If you’re in the early stages of building a stock portfolio, putting money into a FTSE 100 tracker fund is a fairly safe option. Although the value of your investment could fall in a market slump, the index usually bounces back over time.
Even if your investment is showing a loss, you’ll continue to receive the FTSE’s 4% dividend yield, giving you a useful income.
The problem, of course, is that you can never beat the market by investing in a tracker fund. To outperform the FTSE 100, you’ll also need to invest directly in stocks and shares.
Today I’m going to look at a couple of household names you might want to consider.
Crushing the FTSE
My first choice is sofa and carpet retailer SCS Group (LSE: SCS). Despite the well-known pressures on high street retailers, SCS is doing pretty well.
The group’s share price has beaten the FTSE 100 by about 26% since my colleague Rupert Hargreaves covered the stock in October last year. And shareholders have also enjoyed a dividend yield of more than 7%, nearly double the payout from the big-cap index.
Figures published yesterday show that the Sunderland-based firm’s revenue rose by 1.3% to £337.3m during the 52 weeks to 28 July. Tight control of costs meant that the group’s operating profit rose by 10.5% to £13.2m, lifting its operating margin from 3.6% to 3.9%.
Even better than it seems
A key attraction of this business is that its costs are very flexible. By outsourcing production and making furniture to order, SCS enjoys strong cash generation and flexible costs.
The group’s net cash balance rose from £40m to £48m last year, and management said that 75% of costs are variable or discretionary. In my view, this combination of flexible costs and a cash buffer should mean a very low risk of financial distress, even in a recession.
Analysts expect SCS Group’s profits to be fairly flat over the next couple of years. But the 7.5% dividend yield is well supported. I think further gains may be possible.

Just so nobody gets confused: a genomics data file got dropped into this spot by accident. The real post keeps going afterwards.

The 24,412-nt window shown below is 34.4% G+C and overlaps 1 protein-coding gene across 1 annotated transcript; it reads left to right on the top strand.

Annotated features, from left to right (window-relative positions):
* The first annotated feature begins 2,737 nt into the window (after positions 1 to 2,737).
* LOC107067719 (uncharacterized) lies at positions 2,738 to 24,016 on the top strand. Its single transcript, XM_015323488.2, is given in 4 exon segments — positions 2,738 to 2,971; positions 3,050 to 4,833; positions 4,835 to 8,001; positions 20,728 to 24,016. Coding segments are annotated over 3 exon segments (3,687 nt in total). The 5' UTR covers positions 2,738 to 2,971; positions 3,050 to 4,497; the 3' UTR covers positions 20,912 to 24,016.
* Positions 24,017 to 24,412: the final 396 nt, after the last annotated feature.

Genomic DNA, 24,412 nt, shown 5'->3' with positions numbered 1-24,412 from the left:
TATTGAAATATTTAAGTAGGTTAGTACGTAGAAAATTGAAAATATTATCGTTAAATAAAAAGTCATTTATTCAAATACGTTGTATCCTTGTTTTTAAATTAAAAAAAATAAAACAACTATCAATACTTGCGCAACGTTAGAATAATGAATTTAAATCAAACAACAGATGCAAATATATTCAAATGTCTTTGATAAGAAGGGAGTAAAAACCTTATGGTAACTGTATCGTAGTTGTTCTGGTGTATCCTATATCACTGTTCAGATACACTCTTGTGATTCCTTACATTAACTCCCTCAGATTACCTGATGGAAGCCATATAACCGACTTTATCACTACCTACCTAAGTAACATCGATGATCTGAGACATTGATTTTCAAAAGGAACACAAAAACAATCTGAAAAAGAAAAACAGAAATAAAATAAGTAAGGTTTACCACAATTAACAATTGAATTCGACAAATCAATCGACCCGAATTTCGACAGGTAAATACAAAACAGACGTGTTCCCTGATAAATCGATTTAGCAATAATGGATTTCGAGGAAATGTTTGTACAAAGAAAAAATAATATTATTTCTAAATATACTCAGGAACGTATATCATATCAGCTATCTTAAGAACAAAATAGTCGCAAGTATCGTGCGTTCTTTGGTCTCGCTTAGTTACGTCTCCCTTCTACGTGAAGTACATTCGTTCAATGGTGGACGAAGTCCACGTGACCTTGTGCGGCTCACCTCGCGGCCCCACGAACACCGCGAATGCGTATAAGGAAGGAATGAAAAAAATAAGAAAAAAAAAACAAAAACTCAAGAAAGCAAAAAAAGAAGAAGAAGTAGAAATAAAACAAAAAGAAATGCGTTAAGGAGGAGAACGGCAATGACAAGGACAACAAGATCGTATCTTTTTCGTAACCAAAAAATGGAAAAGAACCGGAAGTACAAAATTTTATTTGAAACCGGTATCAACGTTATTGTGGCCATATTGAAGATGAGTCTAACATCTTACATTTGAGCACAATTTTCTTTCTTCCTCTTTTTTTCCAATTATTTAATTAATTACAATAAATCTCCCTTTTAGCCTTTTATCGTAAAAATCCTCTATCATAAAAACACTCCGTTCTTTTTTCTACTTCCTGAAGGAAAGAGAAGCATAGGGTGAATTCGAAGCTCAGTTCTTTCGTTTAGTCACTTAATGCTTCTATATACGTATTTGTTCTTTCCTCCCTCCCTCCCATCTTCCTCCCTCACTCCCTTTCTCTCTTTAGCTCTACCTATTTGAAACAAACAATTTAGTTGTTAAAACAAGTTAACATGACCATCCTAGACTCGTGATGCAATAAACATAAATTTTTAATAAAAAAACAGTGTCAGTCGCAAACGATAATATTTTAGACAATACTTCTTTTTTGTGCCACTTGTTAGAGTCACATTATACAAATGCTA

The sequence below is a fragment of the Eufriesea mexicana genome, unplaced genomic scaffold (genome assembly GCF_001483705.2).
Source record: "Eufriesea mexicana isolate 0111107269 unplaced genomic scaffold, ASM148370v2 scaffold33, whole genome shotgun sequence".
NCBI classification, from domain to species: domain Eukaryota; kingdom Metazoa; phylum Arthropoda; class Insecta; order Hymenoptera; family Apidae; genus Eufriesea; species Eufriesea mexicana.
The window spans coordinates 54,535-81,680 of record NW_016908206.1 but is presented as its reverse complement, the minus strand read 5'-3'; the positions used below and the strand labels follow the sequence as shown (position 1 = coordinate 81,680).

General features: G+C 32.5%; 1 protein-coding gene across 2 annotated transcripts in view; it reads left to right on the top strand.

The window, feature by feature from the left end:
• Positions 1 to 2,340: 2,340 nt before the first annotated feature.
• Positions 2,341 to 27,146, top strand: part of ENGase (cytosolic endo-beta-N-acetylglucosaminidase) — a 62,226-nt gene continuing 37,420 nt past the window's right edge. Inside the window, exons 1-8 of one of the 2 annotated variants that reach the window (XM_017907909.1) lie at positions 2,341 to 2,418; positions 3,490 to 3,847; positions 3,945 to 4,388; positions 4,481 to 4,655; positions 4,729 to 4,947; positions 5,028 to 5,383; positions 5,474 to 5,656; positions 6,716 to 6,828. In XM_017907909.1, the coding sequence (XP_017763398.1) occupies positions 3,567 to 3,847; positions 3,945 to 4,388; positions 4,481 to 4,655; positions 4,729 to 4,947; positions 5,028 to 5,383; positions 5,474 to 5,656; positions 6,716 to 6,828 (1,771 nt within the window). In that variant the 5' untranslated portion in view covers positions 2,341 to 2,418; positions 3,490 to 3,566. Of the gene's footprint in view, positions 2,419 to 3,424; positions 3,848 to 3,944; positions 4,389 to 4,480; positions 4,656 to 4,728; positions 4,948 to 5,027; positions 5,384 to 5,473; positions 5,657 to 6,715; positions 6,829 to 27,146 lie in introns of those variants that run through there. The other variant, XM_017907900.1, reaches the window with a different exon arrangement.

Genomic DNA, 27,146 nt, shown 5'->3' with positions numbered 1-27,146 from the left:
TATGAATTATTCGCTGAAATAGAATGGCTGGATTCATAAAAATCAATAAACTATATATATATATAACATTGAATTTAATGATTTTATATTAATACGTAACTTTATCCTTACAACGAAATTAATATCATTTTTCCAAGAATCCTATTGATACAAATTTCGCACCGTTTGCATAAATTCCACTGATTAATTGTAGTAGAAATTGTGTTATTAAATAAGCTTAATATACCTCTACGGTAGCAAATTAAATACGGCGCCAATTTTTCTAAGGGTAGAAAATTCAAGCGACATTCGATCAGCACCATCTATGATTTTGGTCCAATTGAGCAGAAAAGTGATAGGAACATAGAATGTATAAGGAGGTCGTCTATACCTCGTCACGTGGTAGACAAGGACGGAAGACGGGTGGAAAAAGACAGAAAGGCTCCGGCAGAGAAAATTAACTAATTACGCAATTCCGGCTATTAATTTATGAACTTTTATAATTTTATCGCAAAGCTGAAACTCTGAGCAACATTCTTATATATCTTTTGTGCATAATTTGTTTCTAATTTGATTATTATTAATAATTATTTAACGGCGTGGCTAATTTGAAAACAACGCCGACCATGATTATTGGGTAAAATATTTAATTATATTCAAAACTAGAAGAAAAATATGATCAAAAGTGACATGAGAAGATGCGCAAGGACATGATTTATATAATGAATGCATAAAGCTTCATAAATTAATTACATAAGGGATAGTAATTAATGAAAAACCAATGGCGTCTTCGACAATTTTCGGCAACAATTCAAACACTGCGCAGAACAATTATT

Can this larger rival fight back?
DFS Furniture (LSE: DFS) is about five times larger than rival SCS. But size is no guarantee of better results.
DFS was forced to issue a profit warning in July, after sales fell significantly below management expectations during the hot weather. Today, the company revealed just how badly its profits were damaged.
The group’s full-year sales fell by 2% to £747.7m during the year to 29 July, excluding acquisitions. Including acquisitions, sales were 14% higher at £870m. But even this wasn’t enough to protect the group’s underlying pre-tax profit, which fell by 23.7% to £38.3m.
A debt bomb?
DFS Furniture’s operating margin fell from 6.1% to 3.4% this year, including acquisition and restructuring costs.
Lower profitability and the £25m acquisition of Sofology caused net debt to rise by 10% to £159m. Worryingly, this now represents 2.1 times underlying cash profits (EBITDA). That’s a big increase from last year’s figure of 1.75 times, and is well above the board’s target level of 1.5 times EBITDA.
Analysts expect profits to bounce back this year, with a 30% rise in earnings per share. This bullish outlook has left the shares trading on 11 times 2019 forecast earnings, with a prospective yield of 5.3%.
Personally, I’m not so keen. I think DFS looks risky and poor value when compared to SCS.
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Roland Head has no position in any of the shares mentioned. The Motley Fool UK has no position in any of the shares mentioned. Views expressed on the companies mentioned in this article are those of the writer and therefore may differ from the official recommendations we make in our subscription services such as Share Advisor, Hidden Winners and Pro. Here at The Motley Fool we believe that considering a diverse range of insights makes us better investors.